Mobile Computing is Thirty Years Old This Weekend

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Sad but true: We have no national holidays in this country that pay tribute to our great technological heritage. But if we did, April 3rd would be a good candidate. On that day in 1981, at a trade show in San Francisco, a startup called Osborne Computer Corporation announced the Osborne 1, the first mass-produced portable computer. That makes this Sunday the thirtieth anniversary of mobile computing as a practical reality.

Of course, the Osborne 1 wasn’t quite as practical as a garden-variety 2011 notebook: it was the size of a sewing machine, weighed 24 pounds, had a dinky 5″ monochrome display, and didn’t have a built-in battery. But it did have a handle, which made it the first luggable PC. (The earliest notebooks didn’t arrive until a year or two after the Osborne, and didn’t entirely displace luggables until late in the decade.) It was also a great deal at $1795–especially since it was ready to go out of the box, with a bundle of apps worth around $1500 all by themselves.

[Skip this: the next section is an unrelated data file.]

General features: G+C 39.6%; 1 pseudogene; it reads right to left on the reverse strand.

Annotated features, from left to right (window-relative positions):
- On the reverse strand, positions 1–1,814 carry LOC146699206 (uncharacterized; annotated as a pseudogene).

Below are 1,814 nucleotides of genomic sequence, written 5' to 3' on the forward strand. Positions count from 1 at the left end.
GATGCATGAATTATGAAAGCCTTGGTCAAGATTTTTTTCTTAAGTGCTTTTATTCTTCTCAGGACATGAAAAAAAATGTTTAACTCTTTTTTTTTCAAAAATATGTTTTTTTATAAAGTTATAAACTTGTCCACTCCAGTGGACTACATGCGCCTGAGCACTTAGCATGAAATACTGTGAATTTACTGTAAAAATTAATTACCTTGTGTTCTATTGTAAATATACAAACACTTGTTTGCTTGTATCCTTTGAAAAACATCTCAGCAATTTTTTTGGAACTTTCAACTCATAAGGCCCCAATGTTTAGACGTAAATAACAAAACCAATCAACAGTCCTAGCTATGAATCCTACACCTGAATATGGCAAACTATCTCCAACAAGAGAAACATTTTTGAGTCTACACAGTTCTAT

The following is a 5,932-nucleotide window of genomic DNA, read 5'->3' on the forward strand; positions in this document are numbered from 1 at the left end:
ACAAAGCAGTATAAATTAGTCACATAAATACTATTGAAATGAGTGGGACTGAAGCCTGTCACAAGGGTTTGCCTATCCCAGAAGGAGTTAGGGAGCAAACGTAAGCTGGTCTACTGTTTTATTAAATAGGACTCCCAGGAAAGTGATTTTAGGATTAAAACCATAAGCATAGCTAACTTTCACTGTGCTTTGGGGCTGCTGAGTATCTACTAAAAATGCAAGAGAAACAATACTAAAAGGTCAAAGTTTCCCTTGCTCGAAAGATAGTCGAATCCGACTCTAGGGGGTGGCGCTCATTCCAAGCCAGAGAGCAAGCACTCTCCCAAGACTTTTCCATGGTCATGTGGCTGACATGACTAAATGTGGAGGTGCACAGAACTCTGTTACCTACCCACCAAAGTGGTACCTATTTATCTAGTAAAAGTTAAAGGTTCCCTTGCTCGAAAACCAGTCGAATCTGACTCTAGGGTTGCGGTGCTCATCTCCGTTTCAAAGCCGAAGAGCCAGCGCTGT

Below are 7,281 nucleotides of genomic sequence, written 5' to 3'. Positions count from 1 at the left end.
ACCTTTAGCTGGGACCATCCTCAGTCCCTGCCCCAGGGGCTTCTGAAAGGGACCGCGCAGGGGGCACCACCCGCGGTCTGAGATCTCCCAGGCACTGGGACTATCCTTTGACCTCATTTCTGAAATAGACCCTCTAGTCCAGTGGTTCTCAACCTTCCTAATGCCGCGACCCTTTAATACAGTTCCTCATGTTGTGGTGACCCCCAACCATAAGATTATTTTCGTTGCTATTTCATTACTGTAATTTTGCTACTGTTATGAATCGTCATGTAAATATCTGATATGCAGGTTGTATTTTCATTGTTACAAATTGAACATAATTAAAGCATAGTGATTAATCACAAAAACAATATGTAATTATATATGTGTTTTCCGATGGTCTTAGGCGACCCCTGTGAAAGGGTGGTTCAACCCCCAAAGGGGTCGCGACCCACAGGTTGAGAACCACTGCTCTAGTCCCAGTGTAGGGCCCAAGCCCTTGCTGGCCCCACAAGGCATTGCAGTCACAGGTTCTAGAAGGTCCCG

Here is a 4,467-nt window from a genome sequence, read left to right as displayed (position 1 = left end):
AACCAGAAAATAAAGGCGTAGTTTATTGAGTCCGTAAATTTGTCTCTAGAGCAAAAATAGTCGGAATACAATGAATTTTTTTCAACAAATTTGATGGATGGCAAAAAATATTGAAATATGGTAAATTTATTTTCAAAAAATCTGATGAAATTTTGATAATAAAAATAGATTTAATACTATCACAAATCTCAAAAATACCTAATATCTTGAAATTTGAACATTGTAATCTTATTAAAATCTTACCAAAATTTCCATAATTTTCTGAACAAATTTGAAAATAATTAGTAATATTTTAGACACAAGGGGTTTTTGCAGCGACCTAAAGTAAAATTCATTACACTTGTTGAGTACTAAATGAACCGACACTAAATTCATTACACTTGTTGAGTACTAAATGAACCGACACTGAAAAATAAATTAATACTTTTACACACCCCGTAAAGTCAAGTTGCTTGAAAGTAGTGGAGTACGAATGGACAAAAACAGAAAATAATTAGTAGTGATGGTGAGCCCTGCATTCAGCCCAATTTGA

The Osborne 1 was an influential machine and a hit, but Osborne Computer is best remembered today for having flamed out just two and a half years after it was founded–a fate usually blamed on it preannouncing the successors to the Osborne 1 before they were ready, although the truth is more complicated than that. There’s a lot to say about this stuff–and I’ve said some of it over at Technologizer, where I’m celebrating the anniversary with a look Osborne Computer, the Osborne 1, and Adam Osborne, the fascinating founder of the company.